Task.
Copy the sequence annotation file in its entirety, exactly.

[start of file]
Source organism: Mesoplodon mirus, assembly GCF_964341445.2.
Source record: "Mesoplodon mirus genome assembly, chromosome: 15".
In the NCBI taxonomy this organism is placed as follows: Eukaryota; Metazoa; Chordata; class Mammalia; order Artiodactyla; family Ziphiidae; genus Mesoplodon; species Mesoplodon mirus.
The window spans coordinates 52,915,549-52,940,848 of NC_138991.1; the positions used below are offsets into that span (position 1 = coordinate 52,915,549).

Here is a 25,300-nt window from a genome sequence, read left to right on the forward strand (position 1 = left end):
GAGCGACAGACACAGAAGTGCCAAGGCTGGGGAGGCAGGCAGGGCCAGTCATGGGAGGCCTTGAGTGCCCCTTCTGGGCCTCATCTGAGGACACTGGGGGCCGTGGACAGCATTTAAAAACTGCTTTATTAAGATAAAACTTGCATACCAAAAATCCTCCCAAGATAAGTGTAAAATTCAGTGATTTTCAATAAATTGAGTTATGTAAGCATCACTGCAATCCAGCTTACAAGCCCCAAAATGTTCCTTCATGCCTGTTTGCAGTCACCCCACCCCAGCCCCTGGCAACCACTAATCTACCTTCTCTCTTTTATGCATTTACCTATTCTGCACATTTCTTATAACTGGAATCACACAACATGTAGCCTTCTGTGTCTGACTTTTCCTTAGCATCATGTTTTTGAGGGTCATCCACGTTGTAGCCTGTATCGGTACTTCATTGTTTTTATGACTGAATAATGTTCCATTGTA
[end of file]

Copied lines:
Source organism: Mesoplodon mirus, assembly GCF_964341445.2.
Source record: "Mesoplodon mirus genome assembly, chromosome: 15".
In the NCBI taxonomy this organism is placed as follows: Eukaryota; Metazoa; Chordata; class Mammalia; order Artiodactyla; family Ziphiidae; genus Mesoplodon; species Mesoplodon mirus.
The window spans coordinates 52,915,549-52,940,848 of NC_138991.1; the positions used below are offsets into that span (position 1 = coordinate 52,915,549).

Here is a 25,300-nt window from a genome sequence, read left to right on the forward strand (position 1 = left end):
GAGCGACAGACACAGAAGTGCCAAGGCTGGGGAGGCAGGCAGGGCCAGTCATGGGAGGCCTTGAGTGCCCCTTCTGGGCCTCATCTGAGGACACTGGGGGCCGTGGACAGCATTTAAAAACTGCTTTATTAAGATAAAACTTGCATACCAAAAATCCTCCCAAGATAAGTGTAAAATTCAGTGATTTTCAATAAATTGAGTTATGTAAGCATCACTGCAATCCAGCTTACAAGCCCCAAAATGTTCCTTCATGCCTGTTTGCAGTCACCCCACCCCAGCCCCTGGCAACCACTAATCTACCTTCTCTCTTTTATGCATTTACCTATTCTGCACATTTCTTATAACTGGAATCACACAACATGTAGCCTTCTGTGTCTGACTTTTCCTTAGCATCATGTTTTTGAGGGTCATCCACGTTGTAGCCTGTATCGGTACTTCATTGTTTTTATGACTGAATAATGTTCCATTGTA